The author is grateful to Profesor Guillermo D'Elía for inviting submission of this article, and for the many thoughtful suggestions that he provided during the editorial process.
1 A set of excellent full-length biographies of Alfred Russel Wallace have appeared since 2000 (Raby 2001; Shermer 2002; Slotten 2004). Each biographer has dealt with the Darwin-Wallace split over human origins, and presented many of the facts contained in this paper in much greater detail. But, the emphases vary from one writer to the next, presumably in accord with their interests and background. My own graduate education in brain and behavior, and work in comparative psychology, inevitably led to a focal interest in the role of evolutionary ideas in comparative psychology and (what is now called) behavioral neuroscience. To this point, my writing about Wallace and Darwin has been limited to a single paper on the impact of evolutionary ideas in the development of comparative psychology and adjacent biological disciplines (Glickman 1985). In the future, I plan to expand the neurological themes contained in the present article.
2 John Howard was a leader of the British prison reform movement in the 18th century, while Thomas Clarkson was an English abolitionist who played an instrumental role in eliminating the British slave trade.
3 The same differences in attitudes toward "savages," between Darwin and Wallace, described elsewhere in this paper, are refected in the fol-lowing comments of Darwin on female sexual selection: "When, how-ever, it is said that the lower animals have a sense of beauty, it must not be supposed that such sense is comparable with that of a cultivated man, with his multiform and complex associated ideas. A more just compari-son would be between the taste for the beautiful in animals, and that in the lowest savages, who admire and deck themselves with any brilliant, glittering, or curious object" (Darwin 1874/1896: 211).
brackman , a. C. 1980. A Delicate Arrangement: The Strange Case of Charles Darwin and Alfred Russel Wallace. Times Books, New York. [ Links ]
brandon , R. 1983. The Spiritualists. Weidenfeld and Nicolson, London. [ Links ]
brooks , J. L. 1984. Just Before the Origin: Alfred Russel Wallace's Theory of Evolution. Columbia University Press, New York [ Links ]
browne , J. 2002. Charles Darwin: The Power of Place. Volume 2. Alfred A. Knopf, New York. [ Links ]
Combe , G. 1835. The Constitution of Man: Considered in Relation to External Objects. John Anderson Jun, Edinburgh. Third Edition. [ Links ]
darwin , C. 1859. The Origin of Species by Means of Natural Selection. John Murray, London. [ Links ]
darwin , C. 1871. The Descent of Man and Selection in Relation to Sex. John Murray, London. 2 Volumes. [ Links ]
darwin , C. 1872. Expression of the Emotions in Man and Animals. John Murray, London. [ Links ]
darwin , C. 1874/1896. The Descent of Man and Selection in Relation to Sex (New Edition, Revised and Augmented. Complete in One Volume). D. Appleton and Company, New York. [ Links ]
Ferrier , D. 1876. The Functions of the Brain. Smith, Elder, & Company, London. [ Links ]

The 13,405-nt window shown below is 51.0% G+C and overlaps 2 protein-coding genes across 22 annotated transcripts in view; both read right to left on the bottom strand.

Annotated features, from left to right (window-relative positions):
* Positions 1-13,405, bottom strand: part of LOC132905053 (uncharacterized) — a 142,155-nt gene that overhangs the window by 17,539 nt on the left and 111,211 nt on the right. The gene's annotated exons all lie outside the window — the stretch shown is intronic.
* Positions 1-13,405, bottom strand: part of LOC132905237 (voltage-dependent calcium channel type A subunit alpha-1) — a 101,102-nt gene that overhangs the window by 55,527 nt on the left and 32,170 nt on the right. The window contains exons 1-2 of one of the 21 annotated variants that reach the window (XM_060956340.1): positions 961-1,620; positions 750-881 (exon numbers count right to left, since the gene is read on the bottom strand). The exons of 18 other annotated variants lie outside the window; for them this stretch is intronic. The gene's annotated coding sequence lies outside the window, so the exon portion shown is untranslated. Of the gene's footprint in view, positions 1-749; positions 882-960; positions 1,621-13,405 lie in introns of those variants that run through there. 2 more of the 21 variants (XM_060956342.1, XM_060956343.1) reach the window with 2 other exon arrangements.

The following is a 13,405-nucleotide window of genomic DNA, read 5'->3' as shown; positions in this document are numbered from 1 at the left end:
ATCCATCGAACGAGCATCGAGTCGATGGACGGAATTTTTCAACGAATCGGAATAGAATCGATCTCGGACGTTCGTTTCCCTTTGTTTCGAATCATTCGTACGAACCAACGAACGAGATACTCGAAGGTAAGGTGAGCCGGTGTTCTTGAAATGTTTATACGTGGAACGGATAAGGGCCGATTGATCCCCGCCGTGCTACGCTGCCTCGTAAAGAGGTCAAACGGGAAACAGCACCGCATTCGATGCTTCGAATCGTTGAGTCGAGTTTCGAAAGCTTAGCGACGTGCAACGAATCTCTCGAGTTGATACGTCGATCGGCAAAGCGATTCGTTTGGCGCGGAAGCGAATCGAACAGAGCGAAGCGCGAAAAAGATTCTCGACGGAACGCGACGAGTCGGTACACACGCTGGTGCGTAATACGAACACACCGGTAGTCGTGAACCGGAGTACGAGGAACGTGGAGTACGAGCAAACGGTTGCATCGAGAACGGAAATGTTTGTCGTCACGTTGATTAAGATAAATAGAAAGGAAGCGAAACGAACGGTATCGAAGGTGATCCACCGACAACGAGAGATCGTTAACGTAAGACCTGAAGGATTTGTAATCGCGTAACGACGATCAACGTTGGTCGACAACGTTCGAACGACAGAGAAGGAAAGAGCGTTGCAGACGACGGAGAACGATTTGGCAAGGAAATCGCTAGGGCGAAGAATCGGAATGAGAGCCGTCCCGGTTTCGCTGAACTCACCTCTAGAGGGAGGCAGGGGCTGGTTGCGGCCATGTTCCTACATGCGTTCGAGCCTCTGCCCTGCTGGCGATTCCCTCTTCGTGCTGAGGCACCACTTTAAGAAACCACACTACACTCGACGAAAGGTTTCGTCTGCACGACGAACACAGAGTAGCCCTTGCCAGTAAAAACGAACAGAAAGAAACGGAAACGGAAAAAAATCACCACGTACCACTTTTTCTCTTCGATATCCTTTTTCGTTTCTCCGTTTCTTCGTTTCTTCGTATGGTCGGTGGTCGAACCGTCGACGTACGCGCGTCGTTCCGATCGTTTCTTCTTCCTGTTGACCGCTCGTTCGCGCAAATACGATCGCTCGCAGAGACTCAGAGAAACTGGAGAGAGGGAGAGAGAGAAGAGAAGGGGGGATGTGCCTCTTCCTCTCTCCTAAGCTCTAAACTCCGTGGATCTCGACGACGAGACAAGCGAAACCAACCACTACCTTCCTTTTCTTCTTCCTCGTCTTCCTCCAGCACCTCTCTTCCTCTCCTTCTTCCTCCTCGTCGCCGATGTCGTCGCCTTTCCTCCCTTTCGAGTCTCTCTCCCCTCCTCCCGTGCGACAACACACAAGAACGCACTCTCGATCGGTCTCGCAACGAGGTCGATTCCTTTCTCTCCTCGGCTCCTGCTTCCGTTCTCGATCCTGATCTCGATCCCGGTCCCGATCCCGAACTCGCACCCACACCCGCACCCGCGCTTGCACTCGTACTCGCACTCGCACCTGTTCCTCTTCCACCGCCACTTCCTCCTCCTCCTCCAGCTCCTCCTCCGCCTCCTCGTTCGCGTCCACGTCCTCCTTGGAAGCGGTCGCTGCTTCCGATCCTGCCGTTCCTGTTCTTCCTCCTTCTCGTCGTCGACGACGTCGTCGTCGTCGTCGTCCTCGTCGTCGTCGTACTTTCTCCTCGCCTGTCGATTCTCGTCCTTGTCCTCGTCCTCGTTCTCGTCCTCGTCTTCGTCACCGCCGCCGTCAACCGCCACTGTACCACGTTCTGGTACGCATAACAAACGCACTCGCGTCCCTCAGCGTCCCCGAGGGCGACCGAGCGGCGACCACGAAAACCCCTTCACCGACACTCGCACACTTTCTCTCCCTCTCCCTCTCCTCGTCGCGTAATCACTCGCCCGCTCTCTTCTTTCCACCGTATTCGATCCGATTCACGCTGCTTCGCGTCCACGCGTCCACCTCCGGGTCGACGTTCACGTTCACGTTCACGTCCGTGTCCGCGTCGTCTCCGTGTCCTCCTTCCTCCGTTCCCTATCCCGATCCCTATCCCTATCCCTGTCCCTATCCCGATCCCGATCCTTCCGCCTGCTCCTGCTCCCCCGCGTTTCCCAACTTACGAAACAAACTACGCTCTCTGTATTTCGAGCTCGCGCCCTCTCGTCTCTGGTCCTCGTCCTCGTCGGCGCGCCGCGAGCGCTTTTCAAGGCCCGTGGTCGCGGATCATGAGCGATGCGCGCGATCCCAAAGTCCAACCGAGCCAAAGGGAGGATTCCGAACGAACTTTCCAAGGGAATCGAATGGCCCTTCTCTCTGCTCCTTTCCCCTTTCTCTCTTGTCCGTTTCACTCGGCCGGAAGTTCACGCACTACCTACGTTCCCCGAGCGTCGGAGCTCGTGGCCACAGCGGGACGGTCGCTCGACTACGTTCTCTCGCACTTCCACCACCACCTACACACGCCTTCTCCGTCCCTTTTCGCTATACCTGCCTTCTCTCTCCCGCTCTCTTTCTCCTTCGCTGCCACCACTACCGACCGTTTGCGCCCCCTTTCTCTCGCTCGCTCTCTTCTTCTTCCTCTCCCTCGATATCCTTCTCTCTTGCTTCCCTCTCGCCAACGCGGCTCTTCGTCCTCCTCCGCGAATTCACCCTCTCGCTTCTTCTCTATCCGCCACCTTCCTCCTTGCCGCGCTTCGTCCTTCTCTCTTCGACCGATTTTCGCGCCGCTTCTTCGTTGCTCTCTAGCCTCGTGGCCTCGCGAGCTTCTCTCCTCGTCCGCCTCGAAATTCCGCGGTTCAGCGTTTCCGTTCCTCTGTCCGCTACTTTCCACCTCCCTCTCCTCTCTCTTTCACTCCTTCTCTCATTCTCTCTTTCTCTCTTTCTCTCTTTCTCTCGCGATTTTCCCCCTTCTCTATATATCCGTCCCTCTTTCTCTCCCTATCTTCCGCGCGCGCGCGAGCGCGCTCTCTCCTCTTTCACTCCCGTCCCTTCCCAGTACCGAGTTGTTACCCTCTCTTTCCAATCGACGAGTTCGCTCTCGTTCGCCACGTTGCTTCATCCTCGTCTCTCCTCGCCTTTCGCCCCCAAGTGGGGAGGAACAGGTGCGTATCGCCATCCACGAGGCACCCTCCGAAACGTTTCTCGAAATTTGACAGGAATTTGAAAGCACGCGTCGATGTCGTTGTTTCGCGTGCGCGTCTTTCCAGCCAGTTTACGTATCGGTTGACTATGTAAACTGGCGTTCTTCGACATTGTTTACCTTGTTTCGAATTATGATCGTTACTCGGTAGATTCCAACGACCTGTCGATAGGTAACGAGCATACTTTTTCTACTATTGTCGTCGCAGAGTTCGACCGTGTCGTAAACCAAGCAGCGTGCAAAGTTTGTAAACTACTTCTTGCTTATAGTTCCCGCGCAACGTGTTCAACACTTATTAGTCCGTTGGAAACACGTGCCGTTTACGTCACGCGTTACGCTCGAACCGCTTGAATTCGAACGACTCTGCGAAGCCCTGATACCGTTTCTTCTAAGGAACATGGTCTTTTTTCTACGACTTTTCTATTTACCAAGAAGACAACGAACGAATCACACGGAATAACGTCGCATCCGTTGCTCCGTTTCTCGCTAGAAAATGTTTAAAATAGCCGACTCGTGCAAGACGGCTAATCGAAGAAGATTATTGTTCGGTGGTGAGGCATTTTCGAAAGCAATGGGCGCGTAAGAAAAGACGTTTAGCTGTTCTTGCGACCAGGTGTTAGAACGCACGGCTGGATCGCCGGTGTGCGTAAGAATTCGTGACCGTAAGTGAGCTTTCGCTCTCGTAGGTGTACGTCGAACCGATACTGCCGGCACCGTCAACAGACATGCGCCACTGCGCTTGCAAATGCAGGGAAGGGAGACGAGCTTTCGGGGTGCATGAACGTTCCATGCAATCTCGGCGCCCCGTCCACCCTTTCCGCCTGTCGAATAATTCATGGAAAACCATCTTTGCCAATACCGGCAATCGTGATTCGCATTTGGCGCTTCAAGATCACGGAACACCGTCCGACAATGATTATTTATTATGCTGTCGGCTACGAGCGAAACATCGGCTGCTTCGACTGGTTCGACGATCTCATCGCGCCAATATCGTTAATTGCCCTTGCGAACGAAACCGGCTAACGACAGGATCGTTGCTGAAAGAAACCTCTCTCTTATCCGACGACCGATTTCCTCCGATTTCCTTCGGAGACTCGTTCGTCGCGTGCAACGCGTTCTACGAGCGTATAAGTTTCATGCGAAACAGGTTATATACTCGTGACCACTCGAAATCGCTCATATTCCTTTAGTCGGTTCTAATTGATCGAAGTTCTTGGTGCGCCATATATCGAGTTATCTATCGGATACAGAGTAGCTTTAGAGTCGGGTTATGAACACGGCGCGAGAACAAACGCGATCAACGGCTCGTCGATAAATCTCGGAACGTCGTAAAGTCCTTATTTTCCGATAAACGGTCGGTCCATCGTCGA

glickman , S. E. 1985. Some thoughts on the evolution of comparative psychology. In: A Century of Psychology as Science (Eds. Koch S. & D.E. Leary ), pp. 738-782. McGraw-Hill, New York. [ Links ]
gould , S. J. 1980. Wallace's fatal faw. Natural History 89(1):26-40. [ Links ]
marchant , J. 1916. Alfred Russel Wallace: Letters and Reminiscences. Harper and Brothers, New York. [ Links ]
mckinney , H. L. 1972. Wallace and Natural Selection. Yale University Press, New Haven. [ Links ]
merton , R. K. 1960. Priorities in scientifc discovery: A chapter in the sociology of science. American Sociological Review 22(6):635-659. [ Links ]
parker , p. l. 1912. (Ed). Character and Life; a Symposium by Alfred Russel Wallace (and others). Williams & Norgate, London. [ Links ]
raby , P. 2001. Alfred Russel Wallace: A Life. Princeton University Press: Princeton, New Jersey. [ Links ]
romanes , G. J. 1881. Animal Intelligence. Keegan, Paul, Trench, London. [ Links ]
romanes , G. J. 1883. Mental Evolution in Animals. Keegan, Paul, Trench, London. [ Links ]
shermer , M. 2002. In Darwin's Shadow: The Life and Science of Alfred Russel Wallace: A Biographical Study on the Psychology of History. Oxford University Press, New York. [ Links ]
slotten , R. A. 2004. The Heretic in Darwin's Court: The Life of Alfred Russel Wallace. Columbia University Press, New York. [ Links ]
smith , C. H. 2004. Wallace's unfnished business: The "Other Man" in evolutionary theory. Complexity 10(2):25-32. [ Links ]
sulloway , F. 1996. Born to Rebel: Birth Order, Family Dynamics and Creative Lives. Pantheon, New York. [ Links ]
turner , F. M. 1974. Between Science and Religion; the Reaction to Scientifc Naturalism in late Victorian England. Yale University Press, New Haven. [ Links ]
wallace , A. R. 1864. The origin of human races and the antiquity of man as deduced from the theory of "natural selection". The Anthropological Review, 2, clviii-clxx. [ Links ]
wallace , A. R. 1869. Sir Charles Lyell on Geological Climates and the Origin of Species [Reviews of Principles of Geology (10th ed.), 1867-68, and Elements of Geology (6th ed.) 1865, both by Sir Charles Lyell]. Quarterly Review 126:359-394. [ Links ]
wallace , A. R. 1870a. The limits of natural selection as applied to man. In: Contributions to the Theory of Natural Selection. A Series of Essays. MacMillan and Company, London. [ Links ]
wallace , A. R. 1870b. Government aid to science. Nature 1:288-289. [ Links ]
wallace , A. R. 1875. Miracles and Modern Spiritualism. Three Essays. James Burns, London. [ Links ]
wallace , A. R. 1889. Darwinism: an Exposition of the Theory of Natural Selection with some of its Applications. MacMillan, London. [ Links ]
wallace , A. R. 1896. The problem of utility: Are specifc characters always or generally useful? Journal of the Linnean Society Zoology 25:481-496. [ Links ]
wallace , A. R. 1899. The Wonderful Century: Its Successes and Failures. Dodd, Mead and Company, New York. [ Links ]
wallace , A. R. 1905. My Life: A Record of Events and Opinions. Chapman & Hall, London. 2 Volumes. [ Links ]
wallace , A. R. 1908. Comments on receipt of the Darwin-Wallace Medal. In: The Darwin-Wallace Celebration, The Linnean Society of London. Longmans Green and Company, London. [ Links ]
williams , G. C. 1966. Adaptation and Natural Selection: A Critique of Some Current Evolutionary Thought. Princeton University Press, Princeton, N. J. [ Links ]